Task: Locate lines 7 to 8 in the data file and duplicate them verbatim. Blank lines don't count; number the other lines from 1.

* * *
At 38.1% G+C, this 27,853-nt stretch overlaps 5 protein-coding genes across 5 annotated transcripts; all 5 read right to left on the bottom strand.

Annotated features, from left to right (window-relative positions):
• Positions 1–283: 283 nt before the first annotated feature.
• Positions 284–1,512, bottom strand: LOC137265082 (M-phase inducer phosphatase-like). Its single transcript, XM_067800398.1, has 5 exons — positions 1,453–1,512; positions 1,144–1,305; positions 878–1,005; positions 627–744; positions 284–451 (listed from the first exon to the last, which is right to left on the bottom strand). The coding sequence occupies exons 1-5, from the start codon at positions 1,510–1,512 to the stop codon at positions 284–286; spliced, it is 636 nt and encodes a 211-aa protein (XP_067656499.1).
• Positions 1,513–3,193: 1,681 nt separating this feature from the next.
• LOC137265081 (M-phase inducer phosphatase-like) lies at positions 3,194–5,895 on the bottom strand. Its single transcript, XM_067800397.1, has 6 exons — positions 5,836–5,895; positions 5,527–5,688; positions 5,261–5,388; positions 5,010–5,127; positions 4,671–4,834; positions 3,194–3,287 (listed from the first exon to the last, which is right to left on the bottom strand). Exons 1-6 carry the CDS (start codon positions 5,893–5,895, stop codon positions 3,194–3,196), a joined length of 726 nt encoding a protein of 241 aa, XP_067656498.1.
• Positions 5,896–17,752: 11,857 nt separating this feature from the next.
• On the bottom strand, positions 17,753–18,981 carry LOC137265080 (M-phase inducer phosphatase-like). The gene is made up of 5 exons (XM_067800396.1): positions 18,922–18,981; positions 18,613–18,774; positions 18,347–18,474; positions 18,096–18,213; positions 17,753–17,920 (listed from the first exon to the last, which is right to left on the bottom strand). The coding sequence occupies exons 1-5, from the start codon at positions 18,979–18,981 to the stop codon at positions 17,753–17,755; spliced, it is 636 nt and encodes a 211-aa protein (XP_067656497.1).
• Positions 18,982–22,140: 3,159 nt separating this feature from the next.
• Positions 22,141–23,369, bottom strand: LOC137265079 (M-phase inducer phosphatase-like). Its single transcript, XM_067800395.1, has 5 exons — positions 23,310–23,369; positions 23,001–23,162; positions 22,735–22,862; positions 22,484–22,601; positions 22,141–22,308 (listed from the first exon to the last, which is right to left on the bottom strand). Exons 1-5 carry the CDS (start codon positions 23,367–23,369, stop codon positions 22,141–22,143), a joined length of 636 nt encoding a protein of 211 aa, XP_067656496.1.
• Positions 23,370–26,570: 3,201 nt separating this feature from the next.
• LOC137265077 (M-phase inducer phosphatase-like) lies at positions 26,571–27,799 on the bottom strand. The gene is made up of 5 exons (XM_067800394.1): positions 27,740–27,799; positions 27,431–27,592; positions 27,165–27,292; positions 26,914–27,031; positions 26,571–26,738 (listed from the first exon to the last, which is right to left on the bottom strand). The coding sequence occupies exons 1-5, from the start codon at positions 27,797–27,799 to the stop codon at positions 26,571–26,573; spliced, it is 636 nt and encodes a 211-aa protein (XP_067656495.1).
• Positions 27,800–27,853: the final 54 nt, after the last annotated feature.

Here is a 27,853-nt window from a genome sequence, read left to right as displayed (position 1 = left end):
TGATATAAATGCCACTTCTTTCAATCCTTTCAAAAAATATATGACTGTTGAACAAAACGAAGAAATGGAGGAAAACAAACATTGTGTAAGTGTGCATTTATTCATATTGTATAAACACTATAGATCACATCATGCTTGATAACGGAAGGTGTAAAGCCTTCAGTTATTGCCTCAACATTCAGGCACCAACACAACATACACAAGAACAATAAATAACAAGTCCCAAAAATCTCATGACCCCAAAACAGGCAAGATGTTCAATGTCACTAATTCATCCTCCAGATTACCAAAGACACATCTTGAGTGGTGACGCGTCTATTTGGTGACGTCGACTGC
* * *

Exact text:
• Positions 5,896–17,752: 11,857 nt separating this feature from the next.
• On the bottom strand, positions 17,753–18,981 carry LOC137265080 (M-phase inducer phosphatase-like). The gene is made up of 5 exons (XM_067800396.1): positions 18,922–18,981; positions 18,613–18,774; positions 18,347–18,474; positions 18,096–18,213; positions 17,753–17,920 (listed from the first exon to the last, which is right to left on the bottom strand). The coding sequence occupies exons 1-5, from the start codon at positions 18,979–18,981 to the stop codon at positions 17,753–17,755; spliced, it is 636 nt and encodes a 211-aa protein (XP_067656497.1).